Another example of avoiding in-house visits and potential exposure to infected patients is to consider extending the time between cycles of therapy. Androgen deprivation therapy has the potential to lower the testosterone for more than the 3-month formulation. Bisphosphonate therapy can be given every 3 months instead of monthly. Knowing the relatively long half-life and long-lasting activity, the application of checkpoint-inhibitors could also potentially be delayed.
The balance of potential harms that may result from delaying or interrupting treatment versus the potential benefits of possibly preventing or delaying COVID-19 infection is very uncertain. Clinical decisions should be individualised, considering factors such as the risk of cancer recurrence if therapy is delayed, modified or interrupted, the number of cycles of therapy already completed and the patient’s tolerance of treatment.
Advice for patients
1. Social distancing
2. Restricted inpatient visitation
3. Avoid elective treatment and consultation and second opinion
4. Trust doctors in their recommendations
Advice for doctors and other care-givers
1. Social distancing
2. Telephone or web consultation of patients
3. Cancel all elective clinical visits and surgery in case of severe COVID-19 caseload – be prepared
4. Check guidelines from societies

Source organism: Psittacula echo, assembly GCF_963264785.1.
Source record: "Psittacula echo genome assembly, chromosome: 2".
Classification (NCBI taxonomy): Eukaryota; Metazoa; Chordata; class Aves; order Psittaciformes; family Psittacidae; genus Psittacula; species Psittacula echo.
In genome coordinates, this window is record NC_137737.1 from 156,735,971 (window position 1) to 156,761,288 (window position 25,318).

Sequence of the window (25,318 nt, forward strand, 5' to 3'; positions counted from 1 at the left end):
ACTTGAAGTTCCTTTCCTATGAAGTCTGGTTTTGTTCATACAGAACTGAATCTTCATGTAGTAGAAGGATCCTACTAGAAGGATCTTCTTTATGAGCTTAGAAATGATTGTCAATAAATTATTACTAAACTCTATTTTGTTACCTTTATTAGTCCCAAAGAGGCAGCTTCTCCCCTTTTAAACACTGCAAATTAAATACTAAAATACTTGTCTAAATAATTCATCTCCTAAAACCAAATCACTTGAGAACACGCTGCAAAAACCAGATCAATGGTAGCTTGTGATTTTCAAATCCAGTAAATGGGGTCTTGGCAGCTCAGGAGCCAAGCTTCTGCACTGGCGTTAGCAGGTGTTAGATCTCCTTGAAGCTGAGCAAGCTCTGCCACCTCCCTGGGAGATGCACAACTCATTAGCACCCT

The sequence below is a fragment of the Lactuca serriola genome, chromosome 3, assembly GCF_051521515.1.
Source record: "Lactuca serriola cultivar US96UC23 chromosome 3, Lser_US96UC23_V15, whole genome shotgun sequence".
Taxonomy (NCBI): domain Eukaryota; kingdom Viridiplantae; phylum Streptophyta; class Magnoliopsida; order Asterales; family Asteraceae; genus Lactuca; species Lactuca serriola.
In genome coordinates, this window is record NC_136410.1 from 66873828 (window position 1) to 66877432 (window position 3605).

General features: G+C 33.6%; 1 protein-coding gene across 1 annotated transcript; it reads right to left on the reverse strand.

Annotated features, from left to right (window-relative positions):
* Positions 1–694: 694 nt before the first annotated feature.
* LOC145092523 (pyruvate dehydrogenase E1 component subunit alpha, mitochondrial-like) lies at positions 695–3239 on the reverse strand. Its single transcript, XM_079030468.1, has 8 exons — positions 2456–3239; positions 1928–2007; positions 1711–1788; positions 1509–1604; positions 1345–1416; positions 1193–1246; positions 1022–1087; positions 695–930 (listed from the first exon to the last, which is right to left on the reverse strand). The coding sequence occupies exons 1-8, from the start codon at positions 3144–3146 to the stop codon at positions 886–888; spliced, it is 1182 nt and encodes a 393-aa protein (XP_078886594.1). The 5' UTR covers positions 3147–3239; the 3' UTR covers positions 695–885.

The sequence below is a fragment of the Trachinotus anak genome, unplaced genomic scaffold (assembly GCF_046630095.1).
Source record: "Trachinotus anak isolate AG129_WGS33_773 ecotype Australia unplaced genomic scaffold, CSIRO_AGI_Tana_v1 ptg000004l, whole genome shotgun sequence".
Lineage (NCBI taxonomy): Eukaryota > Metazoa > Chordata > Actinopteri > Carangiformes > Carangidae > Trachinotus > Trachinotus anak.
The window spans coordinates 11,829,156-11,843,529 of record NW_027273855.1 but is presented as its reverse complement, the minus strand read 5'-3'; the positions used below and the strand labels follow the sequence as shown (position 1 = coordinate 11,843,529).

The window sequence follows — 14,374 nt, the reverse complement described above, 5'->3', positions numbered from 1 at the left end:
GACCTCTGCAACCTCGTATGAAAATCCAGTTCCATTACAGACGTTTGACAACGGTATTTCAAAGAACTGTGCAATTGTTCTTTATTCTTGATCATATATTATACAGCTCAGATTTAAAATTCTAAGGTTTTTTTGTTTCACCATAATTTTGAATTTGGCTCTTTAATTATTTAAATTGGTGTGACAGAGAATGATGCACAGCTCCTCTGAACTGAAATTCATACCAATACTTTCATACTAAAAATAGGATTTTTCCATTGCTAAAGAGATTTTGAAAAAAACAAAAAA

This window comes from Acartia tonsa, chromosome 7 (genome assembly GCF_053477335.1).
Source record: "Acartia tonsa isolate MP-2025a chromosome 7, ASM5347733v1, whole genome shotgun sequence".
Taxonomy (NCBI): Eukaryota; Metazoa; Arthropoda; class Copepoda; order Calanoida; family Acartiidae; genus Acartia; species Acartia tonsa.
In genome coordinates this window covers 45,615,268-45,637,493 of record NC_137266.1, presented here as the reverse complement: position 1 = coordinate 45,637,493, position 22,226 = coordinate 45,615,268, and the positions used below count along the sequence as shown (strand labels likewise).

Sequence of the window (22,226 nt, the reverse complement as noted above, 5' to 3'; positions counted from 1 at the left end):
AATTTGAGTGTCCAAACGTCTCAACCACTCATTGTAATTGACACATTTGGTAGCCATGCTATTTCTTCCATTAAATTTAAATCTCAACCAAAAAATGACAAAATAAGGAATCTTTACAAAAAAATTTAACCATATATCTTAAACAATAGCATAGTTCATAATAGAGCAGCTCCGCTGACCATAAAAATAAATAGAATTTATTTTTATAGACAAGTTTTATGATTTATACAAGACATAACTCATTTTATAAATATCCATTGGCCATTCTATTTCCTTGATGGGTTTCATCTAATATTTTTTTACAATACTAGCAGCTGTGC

5. Provide patient information via handouts, signs, web-based communication and a dedicated phone line for questions and triage
6. Stay at home when ill
7. Wash hands
8. Considering moving procedures from inpatient to outpatient
We hope to raise some discussion among this contemporary and important topic. Several recent peer-reviewed articles sharing best practices are available for free online-ahead-of-print
- Liang W, Guan W, Chen R, et al. Cancer patients in SARS-CoV-2 infection: a nationwide analysis in China. Lancet Oncol. 2020;21:335–7.
- Xia Y, Jin R, Zhao J, et al. Risk of COVID-19 for cancer patients. Lancet Oncol. 2020: DOI: https://doi.org/10.1016/S1470-2045(20)30150-9
- von Lilienfeld-Toal M, Berger A, Christopeit M, et al. Community acquired respiratory virus infections in cancer patients-Guideline on diagnosis and management by the Infectious Diseases Working Party of the German Society for haematology and Medical Oncology. Eur J Cancer. 2016;67:200–12.
- Hirsch HH, Martino R, Ward KN, et al. Fourth European Conference on Infections in Leukaemia (ECIL-4): guidelines for diagnosis and treatment of human respiratory syncytial virus, parainfluenza virus, metapneumovirus, rhinovirus, and coronavirus. Clin Infect Dis. 2013;56:258–66.
- Guan WJ, Ni ZY, Hu Y, et al. Clinical characteristics of coronavirus disease 2019 in China. N Engl J Med. 2020: DOI: https://doi.org/10.1056/NEJMoa2002032
- Zhou F, Yu T, Du R, et al. Clinical course and risk factors for mortality of adult inpatients with COVID-19 in Wuhan, China: a retrospective cohort study. Lancet. 2020: DOI: https://doi.org/10.1016/S0140-6736(20)30566-3
Support: No funding was received in the publication of this insight article.
Published: 24 March 2020